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March 8, 2010 | by  | in Features |
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Roger Douglas

ACT MP Roger Douglas is the author of the Education (Freedom of Association) Bill.

Why do you support Voluntary Student Membership (VSM) in student unions?

I support voluntary membership of student unions for the same reason that the overwhelming majority of people support voluntary trade unions—individuals should be free to associate with whatever group they choose.

What are the advantages that you believe VSM provides?

The primary advantage is that individuals will no longer be forced to associate with a group that they do not wish to support. One could argue that this will make student unions more accountable, but this is not the main reason why I support VSM.

Could you describe the key areas of the Freedom of Association Bill and what they are intended to accomplish?
The bill essentially does two things. First, it repeals the provisions that allow a majority of students to compel others to join an association. Second, it sets up provisions which prohibit requirements which would see students forced to associate. One part of this latter provision is a general anti-avoidance provision, and it is likely that the wording surrounding this provision will need to be tightened during the Select Committee stage.

What provisions for continued student unionism does the Freedom of Association Bill provide? Does it specifically deny any potential channels (such as funding of student unions by the university itself)?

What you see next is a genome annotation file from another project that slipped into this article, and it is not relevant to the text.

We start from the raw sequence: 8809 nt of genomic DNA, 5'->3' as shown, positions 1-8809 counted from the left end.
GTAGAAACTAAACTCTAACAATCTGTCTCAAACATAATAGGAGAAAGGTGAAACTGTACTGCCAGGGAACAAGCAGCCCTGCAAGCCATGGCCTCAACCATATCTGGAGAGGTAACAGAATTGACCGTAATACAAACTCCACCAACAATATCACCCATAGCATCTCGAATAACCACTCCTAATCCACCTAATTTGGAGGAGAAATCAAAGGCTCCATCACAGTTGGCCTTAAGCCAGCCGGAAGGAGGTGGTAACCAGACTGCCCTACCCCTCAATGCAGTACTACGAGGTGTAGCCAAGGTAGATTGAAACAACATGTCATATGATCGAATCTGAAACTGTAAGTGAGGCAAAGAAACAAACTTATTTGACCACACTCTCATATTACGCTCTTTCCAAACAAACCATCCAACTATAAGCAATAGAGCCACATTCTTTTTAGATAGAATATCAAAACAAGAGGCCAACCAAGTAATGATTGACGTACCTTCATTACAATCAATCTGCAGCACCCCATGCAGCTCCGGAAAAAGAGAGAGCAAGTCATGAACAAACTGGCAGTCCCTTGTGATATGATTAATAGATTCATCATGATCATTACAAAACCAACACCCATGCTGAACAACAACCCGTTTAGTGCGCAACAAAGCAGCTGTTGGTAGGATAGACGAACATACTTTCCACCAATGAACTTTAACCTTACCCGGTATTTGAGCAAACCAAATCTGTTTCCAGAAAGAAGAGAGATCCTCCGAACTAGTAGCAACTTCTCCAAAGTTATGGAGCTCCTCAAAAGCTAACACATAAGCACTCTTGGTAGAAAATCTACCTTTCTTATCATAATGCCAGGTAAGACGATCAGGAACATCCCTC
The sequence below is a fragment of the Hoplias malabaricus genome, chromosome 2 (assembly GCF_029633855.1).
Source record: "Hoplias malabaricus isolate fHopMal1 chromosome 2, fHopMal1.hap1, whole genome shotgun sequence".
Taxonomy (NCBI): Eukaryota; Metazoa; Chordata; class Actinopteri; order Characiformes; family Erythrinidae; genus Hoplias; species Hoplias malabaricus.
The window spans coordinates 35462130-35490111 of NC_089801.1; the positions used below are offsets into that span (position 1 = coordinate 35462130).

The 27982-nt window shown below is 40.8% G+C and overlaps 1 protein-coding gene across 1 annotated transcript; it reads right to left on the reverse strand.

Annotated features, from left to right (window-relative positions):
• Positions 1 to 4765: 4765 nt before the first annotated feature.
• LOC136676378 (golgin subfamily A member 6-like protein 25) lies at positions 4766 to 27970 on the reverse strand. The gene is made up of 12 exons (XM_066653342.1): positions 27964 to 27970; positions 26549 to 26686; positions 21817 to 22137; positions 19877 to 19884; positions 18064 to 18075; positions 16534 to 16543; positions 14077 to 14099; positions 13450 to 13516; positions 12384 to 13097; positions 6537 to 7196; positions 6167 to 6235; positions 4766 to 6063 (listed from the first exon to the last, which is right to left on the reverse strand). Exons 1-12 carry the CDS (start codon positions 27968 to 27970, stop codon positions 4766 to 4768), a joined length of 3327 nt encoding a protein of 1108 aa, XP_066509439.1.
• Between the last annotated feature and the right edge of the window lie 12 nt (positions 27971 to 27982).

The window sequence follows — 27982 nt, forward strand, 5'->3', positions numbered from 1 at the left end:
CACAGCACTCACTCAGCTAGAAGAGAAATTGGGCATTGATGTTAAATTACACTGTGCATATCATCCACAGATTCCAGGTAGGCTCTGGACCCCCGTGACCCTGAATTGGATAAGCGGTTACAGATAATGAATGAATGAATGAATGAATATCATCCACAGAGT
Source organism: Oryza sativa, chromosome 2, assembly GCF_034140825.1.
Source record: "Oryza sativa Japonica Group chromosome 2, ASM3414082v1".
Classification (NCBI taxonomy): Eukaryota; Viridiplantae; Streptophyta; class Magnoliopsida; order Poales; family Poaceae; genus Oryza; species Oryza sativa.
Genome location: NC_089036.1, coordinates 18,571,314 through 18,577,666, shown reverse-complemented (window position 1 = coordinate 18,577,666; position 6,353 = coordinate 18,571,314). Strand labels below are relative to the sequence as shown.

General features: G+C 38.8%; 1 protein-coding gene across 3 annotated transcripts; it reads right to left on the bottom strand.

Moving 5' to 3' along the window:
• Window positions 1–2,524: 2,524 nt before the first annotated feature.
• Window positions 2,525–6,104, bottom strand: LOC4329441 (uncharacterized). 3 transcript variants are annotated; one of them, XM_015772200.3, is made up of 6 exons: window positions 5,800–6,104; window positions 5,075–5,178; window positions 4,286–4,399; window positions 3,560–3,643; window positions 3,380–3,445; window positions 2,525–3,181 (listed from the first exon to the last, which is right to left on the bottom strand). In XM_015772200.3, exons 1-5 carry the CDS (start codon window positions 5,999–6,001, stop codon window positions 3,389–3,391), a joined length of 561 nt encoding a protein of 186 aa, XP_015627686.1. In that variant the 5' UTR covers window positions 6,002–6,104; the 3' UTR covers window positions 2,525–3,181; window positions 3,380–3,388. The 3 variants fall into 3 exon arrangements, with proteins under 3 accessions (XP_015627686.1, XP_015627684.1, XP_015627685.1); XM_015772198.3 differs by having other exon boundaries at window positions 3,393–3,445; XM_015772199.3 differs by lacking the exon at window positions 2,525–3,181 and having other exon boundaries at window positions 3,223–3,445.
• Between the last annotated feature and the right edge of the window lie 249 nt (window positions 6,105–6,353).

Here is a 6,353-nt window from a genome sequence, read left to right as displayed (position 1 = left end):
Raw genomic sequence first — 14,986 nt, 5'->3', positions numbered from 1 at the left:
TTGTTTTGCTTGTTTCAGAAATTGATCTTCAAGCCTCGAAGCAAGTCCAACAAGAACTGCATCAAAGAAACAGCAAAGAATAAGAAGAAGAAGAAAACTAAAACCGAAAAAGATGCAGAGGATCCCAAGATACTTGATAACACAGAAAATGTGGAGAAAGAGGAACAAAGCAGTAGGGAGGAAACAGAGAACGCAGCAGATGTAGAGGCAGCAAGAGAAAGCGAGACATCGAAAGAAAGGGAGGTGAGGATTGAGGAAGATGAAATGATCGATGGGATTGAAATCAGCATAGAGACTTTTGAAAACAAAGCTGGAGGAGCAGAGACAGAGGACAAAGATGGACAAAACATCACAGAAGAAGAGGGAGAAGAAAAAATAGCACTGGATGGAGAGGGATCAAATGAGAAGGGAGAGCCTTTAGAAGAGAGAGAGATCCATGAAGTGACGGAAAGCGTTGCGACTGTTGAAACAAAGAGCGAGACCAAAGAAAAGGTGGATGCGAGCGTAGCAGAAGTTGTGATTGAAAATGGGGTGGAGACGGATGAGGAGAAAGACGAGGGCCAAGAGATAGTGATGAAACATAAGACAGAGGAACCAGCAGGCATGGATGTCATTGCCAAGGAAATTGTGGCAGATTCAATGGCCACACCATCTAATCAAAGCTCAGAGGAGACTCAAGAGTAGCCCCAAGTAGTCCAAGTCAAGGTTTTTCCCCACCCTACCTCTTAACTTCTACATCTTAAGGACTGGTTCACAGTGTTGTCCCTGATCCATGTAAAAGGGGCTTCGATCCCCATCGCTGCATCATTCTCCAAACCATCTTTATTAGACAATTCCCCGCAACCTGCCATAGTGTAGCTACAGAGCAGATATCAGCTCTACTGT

The intent of the bill is not to prevent universities or polytechs from contracting out services to other groups, which may include students’ associations. As mentioned above, the exact wording of the general anti-avoidance provision may need to be tightened.

In what ways do the policies of ACT on student membership, and tertiary education in general, differ from those of National and Labour?

Well, on student associations, it is clear that Labour favour forcing students to join associations. I think students are smart enough to make decisions for themselves.

More generally on tertiary education, I will be releasing my full thoughts in a detailed paper later this year.

Apart from your bill, what other actions are ACT pursuing in support of VSM?

If the bill is passed, there will be no need for any other actions. Short of legislative change, students have no choice, so that is the only real way to create change.

What are your counter-arguments for the main points in favour of CSM (specifically, that student advocacy and services would suffer under VSM, that the university would adopt the services formerly offered by unions and charge more for them via the compulsory student levy, that having the university offer or fund these services presents a conflict of interest for students, and that it may be easier to reform the existing system instead [for example, removing conditions on opting out])?

Let’s start at the end there. Allowing students to freely opt out does not answer the central objection that I have to the status quo—that students are forced to associate with a group in the first place.

Going back to the first point, I am unsure on your definition of “suffer” is. If students’ associations receive less money because students choose not to join them, then students are on net better off. The students’ associations say they are there to help the students—and if students don’t want to join, then what does that tell you?

Take an analogy. When we ended the draft, there is no doubt that the military establishment “suffered” in the sense that it had fewer people to train, a smaller army, etc. But there is also no doubt that society was better off, because people could now exercise their right to freedom of association.

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